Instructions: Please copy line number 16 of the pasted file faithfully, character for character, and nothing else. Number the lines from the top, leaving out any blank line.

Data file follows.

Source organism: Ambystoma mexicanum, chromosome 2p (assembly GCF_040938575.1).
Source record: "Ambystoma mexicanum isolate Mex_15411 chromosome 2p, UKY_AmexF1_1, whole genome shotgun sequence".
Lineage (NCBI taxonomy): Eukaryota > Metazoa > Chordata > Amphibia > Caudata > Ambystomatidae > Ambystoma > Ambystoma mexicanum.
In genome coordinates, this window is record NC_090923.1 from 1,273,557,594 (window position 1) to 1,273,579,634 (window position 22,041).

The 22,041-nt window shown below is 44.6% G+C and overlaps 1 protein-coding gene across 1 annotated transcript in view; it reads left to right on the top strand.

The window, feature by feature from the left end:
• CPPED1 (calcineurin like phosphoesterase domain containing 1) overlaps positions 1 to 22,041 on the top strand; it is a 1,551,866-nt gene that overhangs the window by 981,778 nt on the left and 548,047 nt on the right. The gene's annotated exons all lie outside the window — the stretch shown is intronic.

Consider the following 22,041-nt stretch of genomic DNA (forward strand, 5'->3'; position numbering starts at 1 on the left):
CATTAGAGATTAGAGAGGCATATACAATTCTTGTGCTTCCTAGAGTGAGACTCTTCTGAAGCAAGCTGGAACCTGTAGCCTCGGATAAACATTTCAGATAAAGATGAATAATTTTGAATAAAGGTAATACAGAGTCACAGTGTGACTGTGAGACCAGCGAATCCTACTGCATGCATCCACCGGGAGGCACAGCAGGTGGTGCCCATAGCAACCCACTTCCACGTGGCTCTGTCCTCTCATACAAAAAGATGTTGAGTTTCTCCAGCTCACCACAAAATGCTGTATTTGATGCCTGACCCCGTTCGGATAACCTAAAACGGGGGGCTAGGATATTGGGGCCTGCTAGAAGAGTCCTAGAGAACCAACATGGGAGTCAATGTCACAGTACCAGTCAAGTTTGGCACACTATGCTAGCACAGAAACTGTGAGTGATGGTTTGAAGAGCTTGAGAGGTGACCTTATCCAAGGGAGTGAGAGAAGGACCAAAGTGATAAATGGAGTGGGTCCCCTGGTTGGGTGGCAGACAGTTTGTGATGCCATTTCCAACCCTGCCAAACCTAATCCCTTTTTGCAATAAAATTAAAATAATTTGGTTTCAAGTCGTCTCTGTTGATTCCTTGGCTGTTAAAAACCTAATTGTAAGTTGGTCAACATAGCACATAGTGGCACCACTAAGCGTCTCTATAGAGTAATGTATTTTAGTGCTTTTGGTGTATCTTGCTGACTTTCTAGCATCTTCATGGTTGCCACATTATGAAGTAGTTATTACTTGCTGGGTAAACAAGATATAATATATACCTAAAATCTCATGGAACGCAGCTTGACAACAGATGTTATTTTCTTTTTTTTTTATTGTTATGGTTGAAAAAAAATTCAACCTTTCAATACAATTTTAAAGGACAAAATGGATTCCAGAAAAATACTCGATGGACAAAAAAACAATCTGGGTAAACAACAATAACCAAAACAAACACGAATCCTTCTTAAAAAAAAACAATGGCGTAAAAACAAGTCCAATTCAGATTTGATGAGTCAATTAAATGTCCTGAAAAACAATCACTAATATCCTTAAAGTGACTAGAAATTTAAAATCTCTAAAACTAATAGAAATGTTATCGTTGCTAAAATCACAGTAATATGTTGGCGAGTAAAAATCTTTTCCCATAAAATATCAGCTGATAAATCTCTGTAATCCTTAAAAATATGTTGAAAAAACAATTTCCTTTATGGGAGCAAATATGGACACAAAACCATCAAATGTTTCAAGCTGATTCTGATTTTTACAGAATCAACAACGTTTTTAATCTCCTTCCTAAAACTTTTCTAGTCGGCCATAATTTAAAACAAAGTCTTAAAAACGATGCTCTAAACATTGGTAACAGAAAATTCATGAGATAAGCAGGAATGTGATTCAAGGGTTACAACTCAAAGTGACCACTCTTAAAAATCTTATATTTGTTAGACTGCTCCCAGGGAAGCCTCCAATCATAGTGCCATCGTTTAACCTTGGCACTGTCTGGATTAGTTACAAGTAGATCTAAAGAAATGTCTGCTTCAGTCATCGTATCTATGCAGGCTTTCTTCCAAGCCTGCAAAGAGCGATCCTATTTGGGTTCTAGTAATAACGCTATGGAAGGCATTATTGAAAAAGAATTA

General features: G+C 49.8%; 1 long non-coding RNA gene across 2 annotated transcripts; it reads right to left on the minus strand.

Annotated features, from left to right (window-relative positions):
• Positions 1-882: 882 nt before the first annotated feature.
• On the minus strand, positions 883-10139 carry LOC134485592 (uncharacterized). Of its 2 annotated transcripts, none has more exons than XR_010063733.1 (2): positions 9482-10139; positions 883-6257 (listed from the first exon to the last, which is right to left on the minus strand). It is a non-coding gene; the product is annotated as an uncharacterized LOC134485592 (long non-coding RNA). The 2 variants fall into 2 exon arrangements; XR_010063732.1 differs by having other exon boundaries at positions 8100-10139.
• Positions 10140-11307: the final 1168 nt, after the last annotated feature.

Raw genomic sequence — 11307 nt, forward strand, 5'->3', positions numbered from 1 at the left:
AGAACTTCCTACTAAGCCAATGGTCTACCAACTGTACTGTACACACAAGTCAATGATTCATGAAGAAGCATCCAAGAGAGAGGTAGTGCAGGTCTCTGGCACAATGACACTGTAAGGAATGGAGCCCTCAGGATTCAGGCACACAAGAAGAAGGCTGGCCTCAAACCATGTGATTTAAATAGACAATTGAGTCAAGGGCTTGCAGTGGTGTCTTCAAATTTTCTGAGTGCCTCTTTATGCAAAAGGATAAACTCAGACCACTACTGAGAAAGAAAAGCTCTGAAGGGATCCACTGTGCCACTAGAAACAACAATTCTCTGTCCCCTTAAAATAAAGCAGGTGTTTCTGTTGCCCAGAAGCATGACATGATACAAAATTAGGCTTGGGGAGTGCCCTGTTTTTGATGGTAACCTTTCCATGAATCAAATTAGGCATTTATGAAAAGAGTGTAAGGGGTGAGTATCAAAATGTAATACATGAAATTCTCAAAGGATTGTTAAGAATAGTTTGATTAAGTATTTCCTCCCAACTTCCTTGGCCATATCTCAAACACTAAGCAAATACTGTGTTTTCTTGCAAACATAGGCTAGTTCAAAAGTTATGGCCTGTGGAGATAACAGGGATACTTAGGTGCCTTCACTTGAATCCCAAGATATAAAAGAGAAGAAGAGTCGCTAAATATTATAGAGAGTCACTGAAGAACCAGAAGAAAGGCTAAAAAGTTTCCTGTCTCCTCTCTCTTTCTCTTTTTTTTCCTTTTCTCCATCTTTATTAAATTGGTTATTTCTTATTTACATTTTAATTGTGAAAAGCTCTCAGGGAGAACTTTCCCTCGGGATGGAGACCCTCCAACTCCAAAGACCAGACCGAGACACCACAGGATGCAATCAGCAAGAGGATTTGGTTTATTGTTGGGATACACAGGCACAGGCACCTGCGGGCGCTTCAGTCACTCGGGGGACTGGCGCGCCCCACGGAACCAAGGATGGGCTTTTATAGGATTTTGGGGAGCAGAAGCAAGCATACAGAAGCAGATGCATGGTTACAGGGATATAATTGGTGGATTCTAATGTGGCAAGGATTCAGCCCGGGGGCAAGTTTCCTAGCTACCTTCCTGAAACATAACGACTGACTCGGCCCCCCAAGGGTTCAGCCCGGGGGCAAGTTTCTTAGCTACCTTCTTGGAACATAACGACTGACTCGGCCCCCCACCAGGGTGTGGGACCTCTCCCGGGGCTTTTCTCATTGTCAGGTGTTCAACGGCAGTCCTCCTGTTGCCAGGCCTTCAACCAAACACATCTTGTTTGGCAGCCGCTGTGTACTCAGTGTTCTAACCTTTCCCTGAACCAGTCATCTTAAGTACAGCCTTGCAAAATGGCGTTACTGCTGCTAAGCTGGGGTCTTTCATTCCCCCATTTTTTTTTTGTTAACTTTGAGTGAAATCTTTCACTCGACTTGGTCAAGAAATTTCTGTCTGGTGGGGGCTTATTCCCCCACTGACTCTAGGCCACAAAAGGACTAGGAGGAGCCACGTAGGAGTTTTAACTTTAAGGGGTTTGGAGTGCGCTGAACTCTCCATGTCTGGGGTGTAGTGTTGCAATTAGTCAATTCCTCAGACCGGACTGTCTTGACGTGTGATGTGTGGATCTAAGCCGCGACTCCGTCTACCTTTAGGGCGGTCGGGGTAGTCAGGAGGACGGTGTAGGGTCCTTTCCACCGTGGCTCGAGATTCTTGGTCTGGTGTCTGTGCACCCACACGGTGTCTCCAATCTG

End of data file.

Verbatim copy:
AGAACTTCCTACTAAGCCAATGGTCTACCAACTGTACTGTACACACAAGTCAATGATTCATGAAGAAGCATCCAAGAGAGAGGTAGTGCAGGTCTCTGGCACAATGACACTGTAAGGAATGGAGCCCTCAGGATTCAGGCACACAAGAAGAAGGCTGGCCTCAAACCATGTGATTTAAATAGACAATTGAGTCAAGGGCTTGCAGTGGTGTCTTCAAATTTTCTGAGTGCCTCTTTATGCAAAAGGATAAACTCAGACCACTACTGAGAAAGAAAAGCTCTGAAGGGATCCACTGTGCCACTAGAAACAACAATTCTCTGTCCCCTTAAAATAAAGCAGGTGTTTCTGTTGCCCAGAAGCATGACATGATACAAAATTAGGCTTGGGGAGTGCCCTGTTTTTGATGGTAACCTTTCCATGAATCAAATTAGGCATTTATGAAAAGAGTGTAAGGGGTGAGTATCAAAATGTAATACATGAAATTCTCAAAGGATTGTTAAGAATAGTTTGATTAAGTATTTCCTCCCAACTTCCTTGGCCATATCTCAAACACTAAGCAAATACTGTGTTTTCTTGCAAACATAGGCTAGTTCAAAAGTTATGGCCTGTGGAGATAACAGGGATACTTAGGTGCCTTCACTTGAATCCCAAGATATAAAAGAGAAGAAGAGTCGCTAAATATTATAGAGAGTCACTGAAGAACCAGAAGAAAGGCTAAAAAGTTTCCTGTCTCCTCTCTCTTTCTCTTTTTTTTCCTTTTCTCCATCTTTATTAAATTGGTTATTTCTTATTTACATTTTAATTGTGAAAAGCTCTCAGGGAGAACTTTCCCTCGGGATGGAGACCCTCCAACTCCAAAGACCAGACCGAGACACCACAGGATGCAATCAGCAAGAGGATTTGGTTTATTGTTGGGATACACAGGCACAGGCACCTGCGGGCGCTTCAGTCACTCGGGGGACTGGCGCGCCCCACGGAACCAAGGATGGGCTTTTATAGGATTTTGGGGAGCAGAAGCAAGCATACAGAAGCAGATGCATGGTTACAGGGATATAATTGGTGGATTCTAATGTGGCAAGGATTCAGCCCGGGGGCAAGTTTCCTAGCTACCTTCCTGAAACATAACGACTGACTCGGCCCCCCAAGGGTTCAGCCCGGGGGCAAGTTTCTTAGCTACCTTCTTGGAACATAACGACTGACTCGGCCCCCCACCAGGGTGTGGGACCTCTCCCGGGGCTTTTCTCATTGTCAGGTGTTCAACGGCAGTCCTCCTGTTGCCAGGCCTTCAACCAAACACATCTTGTTTGGCAGCCGCTGTGTACTCAGTGTTCTAACCTTTCCCTGAACCAGTCATCTTAAGTACAGCCTTGCAAAATGGCGTTACTGCTGCTAAGCTGGGGTCTTTCATTCCCCCATTTTTTTTTTGTTAACTTTGAGTGAAATCTTTCACTCGACTTGGTCAAGAAATTTCTGTCTGGTGGGGGCTTATTCCCCCACTGACTCTAGGCCACAAAAGGACTAGGAGGAGCCACGTAGGAGTTTTAACTTTAAGGGGTTTGGAGTGCGCTGAACTCTCCATGTCTGGGGTGTAGTGTTGCAATTAGTCAATTCCTCAGACCGGACTGTCTTGACGTGTGATGTGTGGATCTAAGCCGCGACTCCGTCTACCTTTAGGGCGGTCGGGGTAGTCAGGAGGACGGTGTAGGGTCCTTTCCACCGTGGCTCGAGATTCTTGGTCTGGTGTCTGTGCACCCACACGGTGTCTCCAATCTG